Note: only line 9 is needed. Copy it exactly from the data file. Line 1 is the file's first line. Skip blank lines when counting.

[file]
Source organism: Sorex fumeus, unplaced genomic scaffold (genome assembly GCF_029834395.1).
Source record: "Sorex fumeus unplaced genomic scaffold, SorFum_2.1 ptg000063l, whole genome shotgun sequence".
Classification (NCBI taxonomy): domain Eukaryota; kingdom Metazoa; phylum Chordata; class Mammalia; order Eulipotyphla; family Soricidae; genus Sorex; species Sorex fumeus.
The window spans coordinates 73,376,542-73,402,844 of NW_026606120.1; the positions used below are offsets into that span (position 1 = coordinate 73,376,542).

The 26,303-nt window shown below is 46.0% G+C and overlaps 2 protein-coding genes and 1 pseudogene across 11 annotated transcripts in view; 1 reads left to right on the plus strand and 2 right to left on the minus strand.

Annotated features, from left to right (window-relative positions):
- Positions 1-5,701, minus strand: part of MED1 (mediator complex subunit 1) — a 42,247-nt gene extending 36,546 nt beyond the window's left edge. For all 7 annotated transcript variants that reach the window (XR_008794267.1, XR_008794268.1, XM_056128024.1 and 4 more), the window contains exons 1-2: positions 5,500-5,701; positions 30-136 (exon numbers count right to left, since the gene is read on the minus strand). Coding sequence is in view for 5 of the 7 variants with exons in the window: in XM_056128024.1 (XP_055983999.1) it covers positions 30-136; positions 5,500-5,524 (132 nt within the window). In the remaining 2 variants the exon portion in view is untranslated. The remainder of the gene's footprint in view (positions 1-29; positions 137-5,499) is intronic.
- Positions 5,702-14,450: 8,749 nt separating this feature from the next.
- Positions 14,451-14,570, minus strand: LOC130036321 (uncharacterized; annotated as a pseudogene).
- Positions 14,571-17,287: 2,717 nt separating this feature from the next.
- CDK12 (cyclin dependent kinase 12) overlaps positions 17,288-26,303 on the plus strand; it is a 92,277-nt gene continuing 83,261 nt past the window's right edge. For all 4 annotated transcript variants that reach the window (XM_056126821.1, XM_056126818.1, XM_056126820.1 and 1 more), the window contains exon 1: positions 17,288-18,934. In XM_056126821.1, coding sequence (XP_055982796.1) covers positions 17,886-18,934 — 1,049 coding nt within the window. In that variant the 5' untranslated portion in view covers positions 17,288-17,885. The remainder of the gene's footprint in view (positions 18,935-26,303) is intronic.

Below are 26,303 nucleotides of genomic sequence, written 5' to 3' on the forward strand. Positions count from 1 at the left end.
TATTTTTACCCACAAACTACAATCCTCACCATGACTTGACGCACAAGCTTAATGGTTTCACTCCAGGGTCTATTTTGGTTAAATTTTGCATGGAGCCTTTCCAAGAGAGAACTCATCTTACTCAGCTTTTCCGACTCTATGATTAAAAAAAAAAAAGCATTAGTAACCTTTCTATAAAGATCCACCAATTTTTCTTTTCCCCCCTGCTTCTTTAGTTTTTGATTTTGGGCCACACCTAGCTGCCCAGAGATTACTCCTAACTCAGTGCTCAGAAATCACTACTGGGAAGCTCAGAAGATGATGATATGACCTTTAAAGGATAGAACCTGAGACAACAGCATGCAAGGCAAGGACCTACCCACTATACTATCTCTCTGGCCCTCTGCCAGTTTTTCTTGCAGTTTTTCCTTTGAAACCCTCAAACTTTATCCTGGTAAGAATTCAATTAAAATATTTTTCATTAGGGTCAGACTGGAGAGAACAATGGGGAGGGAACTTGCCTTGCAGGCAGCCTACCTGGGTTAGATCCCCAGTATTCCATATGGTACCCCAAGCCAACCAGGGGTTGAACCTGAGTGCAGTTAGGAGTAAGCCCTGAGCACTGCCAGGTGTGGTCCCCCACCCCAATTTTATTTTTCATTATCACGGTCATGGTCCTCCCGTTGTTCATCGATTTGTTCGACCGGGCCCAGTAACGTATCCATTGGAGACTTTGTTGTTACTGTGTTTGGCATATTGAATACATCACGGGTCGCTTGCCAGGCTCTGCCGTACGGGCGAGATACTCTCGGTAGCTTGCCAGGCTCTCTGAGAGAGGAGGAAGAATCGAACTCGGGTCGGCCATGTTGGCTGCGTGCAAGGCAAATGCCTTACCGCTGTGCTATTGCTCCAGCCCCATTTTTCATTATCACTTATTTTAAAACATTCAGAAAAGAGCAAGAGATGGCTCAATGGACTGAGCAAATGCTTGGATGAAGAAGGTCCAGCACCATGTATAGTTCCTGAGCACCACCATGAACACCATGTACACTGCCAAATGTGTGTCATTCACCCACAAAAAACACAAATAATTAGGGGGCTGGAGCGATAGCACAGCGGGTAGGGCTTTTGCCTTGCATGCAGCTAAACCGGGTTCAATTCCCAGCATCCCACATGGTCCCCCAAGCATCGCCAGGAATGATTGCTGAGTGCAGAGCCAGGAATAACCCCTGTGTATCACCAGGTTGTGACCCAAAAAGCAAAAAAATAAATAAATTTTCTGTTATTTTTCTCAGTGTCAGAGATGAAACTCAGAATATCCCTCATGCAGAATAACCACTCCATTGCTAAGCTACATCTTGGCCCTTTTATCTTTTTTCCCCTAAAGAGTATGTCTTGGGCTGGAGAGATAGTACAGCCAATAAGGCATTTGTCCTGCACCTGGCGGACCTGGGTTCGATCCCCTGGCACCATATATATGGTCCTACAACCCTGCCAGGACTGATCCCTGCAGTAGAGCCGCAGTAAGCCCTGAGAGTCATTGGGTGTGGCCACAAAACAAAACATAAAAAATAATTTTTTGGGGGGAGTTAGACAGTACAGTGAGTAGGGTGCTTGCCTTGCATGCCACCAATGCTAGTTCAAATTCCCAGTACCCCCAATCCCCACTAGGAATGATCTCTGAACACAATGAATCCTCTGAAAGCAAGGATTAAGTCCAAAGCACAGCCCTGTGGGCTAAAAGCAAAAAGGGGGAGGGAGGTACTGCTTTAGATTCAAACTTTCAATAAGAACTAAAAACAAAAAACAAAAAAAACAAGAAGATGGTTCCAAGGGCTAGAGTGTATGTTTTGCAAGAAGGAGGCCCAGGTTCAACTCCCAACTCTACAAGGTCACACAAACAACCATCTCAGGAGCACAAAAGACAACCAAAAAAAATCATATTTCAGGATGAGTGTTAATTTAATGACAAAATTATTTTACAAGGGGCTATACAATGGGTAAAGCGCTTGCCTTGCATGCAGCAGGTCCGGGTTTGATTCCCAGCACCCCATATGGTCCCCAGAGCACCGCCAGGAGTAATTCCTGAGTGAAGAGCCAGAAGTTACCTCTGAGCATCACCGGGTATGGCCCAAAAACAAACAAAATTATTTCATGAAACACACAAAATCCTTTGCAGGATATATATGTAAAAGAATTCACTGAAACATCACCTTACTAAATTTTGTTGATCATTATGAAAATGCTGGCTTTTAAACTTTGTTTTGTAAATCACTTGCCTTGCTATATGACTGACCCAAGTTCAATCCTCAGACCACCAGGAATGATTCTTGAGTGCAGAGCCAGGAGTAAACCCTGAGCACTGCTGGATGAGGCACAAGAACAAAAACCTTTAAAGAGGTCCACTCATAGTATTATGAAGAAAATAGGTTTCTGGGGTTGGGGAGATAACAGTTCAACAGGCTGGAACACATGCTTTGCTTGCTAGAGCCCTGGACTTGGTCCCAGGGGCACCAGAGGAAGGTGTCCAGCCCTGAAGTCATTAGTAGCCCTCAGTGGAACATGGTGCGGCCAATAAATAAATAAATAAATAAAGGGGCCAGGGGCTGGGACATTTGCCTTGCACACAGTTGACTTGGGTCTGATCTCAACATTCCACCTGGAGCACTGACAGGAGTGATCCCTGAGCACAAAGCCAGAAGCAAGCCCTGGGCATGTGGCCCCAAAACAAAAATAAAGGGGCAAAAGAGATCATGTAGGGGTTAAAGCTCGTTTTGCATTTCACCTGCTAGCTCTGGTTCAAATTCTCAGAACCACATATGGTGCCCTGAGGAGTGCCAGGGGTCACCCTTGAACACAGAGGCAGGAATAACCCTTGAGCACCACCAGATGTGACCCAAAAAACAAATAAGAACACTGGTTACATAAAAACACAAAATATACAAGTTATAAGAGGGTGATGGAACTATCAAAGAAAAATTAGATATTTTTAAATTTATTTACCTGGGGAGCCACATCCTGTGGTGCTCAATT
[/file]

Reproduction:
- Positions 14,451-14,570, minus strand: LOC130036321 (uncharacterized; annotated as a pseudogene).